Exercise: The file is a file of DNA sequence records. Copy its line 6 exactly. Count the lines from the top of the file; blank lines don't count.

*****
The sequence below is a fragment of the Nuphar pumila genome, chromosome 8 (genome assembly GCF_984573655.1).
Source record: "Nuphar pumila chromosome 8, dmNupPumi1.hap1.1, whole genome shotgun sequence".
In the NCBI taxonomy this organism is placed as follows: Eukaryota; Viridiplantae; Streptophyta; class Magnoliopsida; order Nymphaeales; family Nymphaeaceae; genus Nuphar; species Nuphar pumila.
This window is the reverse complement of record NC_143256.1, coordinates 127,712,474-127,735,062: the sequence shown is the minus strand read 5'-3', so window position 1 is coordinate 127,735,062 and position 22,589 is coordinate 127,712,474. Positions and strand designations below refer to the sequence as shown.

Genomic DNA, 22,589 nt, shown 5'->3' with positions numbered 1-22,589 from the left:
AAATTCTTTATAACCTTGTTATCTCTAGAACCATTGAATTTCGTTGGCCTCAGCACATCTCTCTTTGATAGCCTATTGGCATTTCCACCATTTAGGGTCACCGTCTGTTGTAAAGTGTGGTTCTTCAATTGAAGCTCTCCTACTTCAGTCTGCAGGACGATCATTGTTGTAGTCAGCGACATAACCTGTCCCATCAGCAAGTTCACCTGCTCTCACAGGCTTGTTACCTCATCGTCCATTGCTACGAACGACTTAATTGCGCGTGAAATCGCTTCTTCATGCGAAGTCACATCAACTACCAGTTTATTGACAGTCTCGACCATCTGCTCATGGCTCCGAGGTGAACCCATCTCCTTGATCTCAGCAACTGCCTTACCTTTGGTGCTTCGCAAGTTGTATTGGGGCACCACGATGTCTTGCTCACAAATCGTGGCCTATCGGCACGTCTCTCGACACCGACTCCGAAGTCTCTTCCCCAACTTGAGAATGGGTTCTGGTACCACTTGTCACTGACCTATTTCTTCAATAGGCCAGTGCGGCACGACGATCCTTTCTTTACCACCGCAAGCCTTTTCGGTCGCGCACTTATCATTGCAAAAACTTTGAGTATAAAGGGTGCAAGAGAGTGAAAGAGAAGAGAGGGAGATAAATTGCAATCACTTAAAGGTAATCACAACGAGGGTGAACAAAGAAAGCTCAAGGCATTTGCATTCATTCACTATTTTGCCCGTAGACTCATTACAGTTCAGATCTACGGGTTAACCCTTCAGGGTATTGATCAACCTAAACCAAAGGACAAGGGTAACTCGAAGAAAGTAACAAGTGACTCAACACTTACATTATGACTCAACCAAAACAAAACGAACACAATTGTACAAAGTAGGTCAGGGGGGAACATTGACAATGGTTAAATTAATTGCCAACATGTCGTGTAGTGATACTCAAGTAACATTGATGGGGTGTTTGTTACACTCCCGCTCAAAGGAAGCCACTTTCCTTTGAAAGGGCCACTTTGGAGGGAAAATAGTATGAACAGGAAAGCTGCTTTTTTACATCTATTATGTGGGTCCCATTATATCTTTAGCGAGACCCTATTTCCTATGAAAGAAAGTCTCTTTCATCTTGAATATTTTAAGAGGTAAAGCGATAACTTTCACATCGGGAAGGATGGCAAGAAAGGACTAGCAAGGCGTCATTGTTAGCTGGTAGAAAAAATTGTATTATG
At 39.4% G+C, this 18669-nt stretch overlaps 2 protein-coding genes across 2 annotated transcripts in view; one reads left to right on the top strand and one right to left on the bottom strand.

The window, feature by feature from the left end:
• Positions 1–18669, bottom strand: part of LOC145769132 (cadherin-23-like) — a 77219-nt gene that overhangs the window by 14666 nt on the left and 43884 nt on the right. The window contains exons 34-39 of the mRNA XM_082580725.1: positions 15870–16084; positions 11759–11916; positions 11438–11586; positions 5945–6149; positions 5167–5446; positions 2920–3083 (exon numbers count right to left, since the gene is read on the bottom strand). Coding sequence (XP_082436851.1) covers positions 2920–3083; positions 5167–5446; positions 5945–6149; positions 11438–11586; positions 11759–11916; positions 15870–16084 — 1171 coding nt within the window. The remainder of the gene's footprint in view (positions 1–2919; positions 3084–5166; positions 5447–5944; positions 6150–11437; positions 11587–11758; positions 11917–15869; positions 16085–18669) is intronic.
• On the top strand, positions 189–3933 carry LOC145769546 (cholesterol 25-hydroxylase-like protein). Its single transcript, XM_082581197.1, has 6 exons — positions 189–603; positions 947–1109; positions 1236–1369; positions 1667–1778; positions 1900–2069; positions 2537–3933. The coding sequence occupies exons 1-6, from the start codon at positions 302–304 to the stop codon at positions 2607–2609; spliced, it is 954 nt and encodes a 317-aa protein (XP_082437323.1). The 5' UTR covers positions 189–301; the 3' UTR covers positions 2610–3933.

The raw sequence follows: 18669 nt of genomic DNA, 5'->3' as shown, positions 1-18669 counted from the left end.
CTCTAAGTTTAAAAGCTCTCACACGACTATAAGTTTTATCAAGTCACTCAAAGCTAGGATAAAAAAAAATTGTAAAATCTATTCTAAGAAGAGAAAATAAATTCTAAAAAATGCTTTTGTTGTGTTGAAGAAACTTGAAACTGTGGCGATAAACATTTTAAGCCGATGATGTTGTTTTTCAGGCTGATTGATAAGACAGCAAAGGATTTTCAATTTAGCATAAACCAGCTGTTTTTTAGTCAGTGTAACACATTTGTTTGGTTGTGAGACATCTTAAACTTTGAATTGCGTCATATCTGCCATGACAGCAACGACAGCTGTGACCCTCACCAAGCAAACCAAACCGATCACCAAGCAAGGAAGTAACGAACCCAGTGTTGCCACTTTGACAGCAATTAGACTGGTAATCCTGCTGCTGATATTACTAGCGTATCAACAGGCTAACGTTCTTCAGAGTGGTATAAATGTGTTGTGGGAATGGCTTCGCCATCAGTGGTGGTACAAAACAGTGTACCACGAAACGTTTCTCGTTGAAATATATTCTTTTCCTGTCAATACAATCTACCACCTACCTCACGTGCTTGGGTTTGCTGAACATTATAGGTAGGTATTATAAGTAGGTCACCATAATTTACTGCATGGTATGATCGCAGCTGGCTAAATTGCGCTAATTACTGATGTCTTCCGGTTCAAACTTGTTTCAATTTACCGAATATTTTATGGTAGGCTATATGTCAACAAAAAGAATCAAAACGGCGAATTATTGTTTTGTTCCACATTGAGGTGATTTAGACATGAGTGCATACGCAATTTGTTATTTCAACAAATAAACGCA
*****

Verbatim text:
AAATTCTTTATAACCTTGTTATCTCTAGAACCATTGAATTTCGTTGGCCTCAGCACATCTCTCTTTGATAGCCTATTGGCATTTCCACCATTTAGGGTCACCGTCTGTTGTAAAGTGTGGTTCTTCAATTGAAGCTCTCCTACTTCAGTCTGCAGGACGATCATTGTTGTAGTCAGCGACATAACCTGTCCCATCAGCAAGTTCACCTGCTCTCACAGGCTTGTTACCTCATCGTCCATTGCTACGAACGACTTAATTGCGCGTGAAATCGCTTCTTCATGCGAAGTCACATCAACTACCAGTTTATTGACAGTCTCGACCATCTGCTCATGGCTCCGAGGTGAACCCATCTCCTTGATCTCAGCAACTGCCTTACCTTTGGTGCTTCGCAAGTTGTATTGGGGCACCACGATGTCTTGCTCACAAATCGTGGCCTATCGGCACGTCTCTCGACACCGACTCCGAAGTCTCTTCCCCAACTTGAGAATGGGTTCTGGTACCACTTGTCACTGACCTATTTCTTCAATAGGCCAGTGCGGCACGACGATCCTTTCTTTACCACCGCAAGCCTTTTCGGTCGCGCACTTATCATTGCAAAAACTTTGAGTATAAAGGGTGCAAGAGAGTGAAAGAGAAGAGAGGGAGATAAATTGCAATCACTTAAAGGTAATCACAACGAGGGTGAACAAAGAAAGCTCAAGGCATTTGCATTCATTCACTATTTTGCCCGTAGACTCATTACAGTTCAGATCTACGGGTTAACCCTTCAGGGTATTGATCAACCTAAACCAAAGGACAAGGGTAACTCGAAGAAAGTAACAAGTGACTCAACACTTACATTATGACTCAACCAAAACAAAACGAACACAATTGTACAAAGTAGGTCAGGGGGGAACATTGACAATGGTTAAATTAATTGCCAACATGTCGTGTAGTGATACTCAAGTAACATTGATGGGGTGTTTGTTACACTCCCGCTCAAAGGAAGCCACTTTCCTTTGAAAGGGCCACTTTGGAGGGAAAATAGTATGAACAGGAAAGCTGCTTTTTTACATCTATTATGTGGGTCCCATTATATCTTTAGCGAGACCCTATTTCCTATGAAAGAAAGTCTCTTTCATCTTGAATATTTTAAGAGGTAAAGCGATAACTTTCACATCGGGAAGGATGGCAAGAAAGGACTAGCAAGGCGTCATTGTTAGCTGGTAGAAAAAATTGTATTATG